Last weekend, Madame took a wee road trip to Binghamton to visit an old cheese companion who recently moved to the state. Being dairy dreamers, we found ourselves in the local Wegmans, groping the cold cases and befriending the monger, a delightful woman named Kim.
“Kim,” I said, “What’s the best local cheese?”
Kim narrowed her eyes and fingered her smock. Under her breath, she mentioned something about a processed strawberry-flavored cheese, and when she saw our frozen grins, she walked us over to a dairy case and slipped me a square cheese wrapped in white paper: Hudson Valley Camembert.
I nearly fainted. Camembert from New York? Imagine finding truffles growing in Detroit. I shrugged, dropped it into my basket, and trotted off in search of a crusty baguette.
Friends, I had under-estimated the cheese makers of New York. I’d read about the state’s Farmstead & Artisan Cheese Guild, which includes fifty-some producers, but when I think of vacationing in cheese states, I spin the bottle toward Wisconsin, California, and Vermont. Now I’m ashamed.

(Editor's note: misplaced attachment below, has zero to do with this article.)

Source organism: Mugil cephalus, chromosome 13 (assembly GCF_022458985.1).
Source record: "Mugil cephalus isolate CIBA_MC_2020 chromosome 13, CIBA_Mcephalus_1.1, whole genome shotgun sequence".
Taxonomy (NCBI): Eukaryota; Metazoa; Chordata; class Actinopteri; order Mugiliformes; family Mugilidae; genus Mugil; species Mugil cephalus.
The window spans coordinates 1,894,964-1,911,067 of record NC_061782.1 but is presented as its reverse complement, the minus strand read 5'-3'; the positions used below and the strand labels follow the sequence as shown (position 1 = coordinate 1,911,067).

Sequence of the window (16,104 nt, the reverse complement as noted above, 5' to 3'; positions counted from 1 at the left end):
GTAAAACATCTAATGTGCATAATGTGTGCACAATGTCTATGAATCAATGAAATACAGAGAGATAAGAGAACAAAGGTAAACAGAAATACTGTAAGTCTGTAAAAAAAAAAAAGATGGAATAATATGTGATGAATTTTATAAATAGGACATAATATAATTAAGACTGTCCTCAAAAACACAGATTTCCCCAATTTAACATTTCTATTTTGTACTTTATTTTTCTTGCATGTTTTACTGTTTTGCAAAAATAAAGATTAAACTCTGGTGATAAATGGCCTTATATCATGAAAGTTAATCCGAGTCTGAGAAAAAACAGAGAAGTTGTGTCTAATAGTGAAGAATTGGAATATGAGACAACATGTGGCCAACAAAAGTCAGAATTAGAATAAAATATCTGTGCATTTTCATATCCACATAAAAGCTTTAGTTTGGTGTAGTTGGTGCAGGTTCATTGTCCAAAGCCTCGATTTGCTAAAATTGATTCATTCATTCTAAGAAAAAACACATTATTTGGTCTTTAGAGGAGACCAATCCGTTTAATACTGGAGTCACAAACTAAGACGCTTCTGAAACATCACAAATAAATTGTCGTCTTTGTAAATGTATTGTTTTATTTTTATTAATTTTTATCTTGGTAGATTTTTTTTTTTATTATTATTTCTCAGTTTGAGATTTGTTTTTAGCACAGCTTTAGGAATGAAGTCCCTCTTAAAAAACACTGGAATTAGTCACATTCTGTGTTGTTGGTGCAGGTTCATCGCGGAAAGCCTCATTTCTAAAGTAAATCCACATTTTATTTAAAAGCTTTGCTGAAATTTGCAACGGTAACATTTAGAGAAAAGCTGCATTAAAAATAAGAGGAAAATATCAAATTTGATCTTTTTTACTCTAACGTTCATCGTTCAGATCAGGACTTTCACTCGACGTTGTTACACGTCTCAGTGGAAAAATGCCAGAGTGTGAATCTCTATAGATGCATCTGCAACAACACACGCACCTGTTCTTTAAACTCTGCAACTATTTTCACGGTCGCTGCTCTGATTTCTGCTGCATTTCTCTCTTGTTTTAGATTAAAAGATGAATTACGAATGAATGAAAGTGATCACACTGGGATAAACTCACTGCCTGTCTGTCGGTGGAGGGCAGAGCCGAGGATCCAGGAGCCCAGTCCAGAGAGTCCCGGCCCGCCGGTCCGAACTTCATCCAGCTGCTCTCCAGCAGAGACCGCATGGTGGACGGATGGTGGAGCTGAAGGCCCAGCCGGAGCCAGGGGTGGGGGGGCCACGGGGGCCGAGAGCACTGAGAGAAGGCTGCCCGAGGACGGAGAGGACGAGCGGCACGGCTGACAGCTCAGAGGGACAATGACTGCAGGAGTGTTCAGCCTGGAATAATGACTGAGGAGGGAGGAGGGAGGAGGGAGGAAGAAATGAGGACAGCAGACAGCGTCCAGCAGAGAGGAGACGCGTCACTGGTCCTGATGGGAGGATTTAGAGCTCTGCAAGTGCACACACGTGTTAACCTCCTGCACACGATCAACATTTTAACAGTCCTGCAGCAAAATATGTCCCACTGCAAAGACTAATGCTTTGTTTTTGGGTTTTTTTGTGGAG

The Hudson Valley Camembert was lunatic good: grassy, buttery, peppery, and the rind had a beautiful bloom. The mouthfeel was exquisite, so satiny. It was like eating oysters.
HV Camembert (think: Louis Vuitton Camembert) is made by Old Chatham Sheepherding Company, home to 1,000 East Friesian crossbred woolies. The Clarks, who run the farm, make their soft-ripened ‘bert using fresh milk from their own sheep, mixing it with their neighbor’s BGH-free cow’s milk.
In 2001, this Camembert won “Best Cheese in America” at the U.S. Cheese Championship. Where was I?
To make up for lost time, I will definitely be ordering some Old Chatham Ewe’s Blue and some Camembert Buttons – the gift baskets sold online are adorable. I’m also curious about the company’s ginger-flavored sheep’s milk yogurt.
Looks like I may have to make a pilgrimage to Old Shaker Museum Road in Chatham, NY to meet the Clarks, and pay my respects.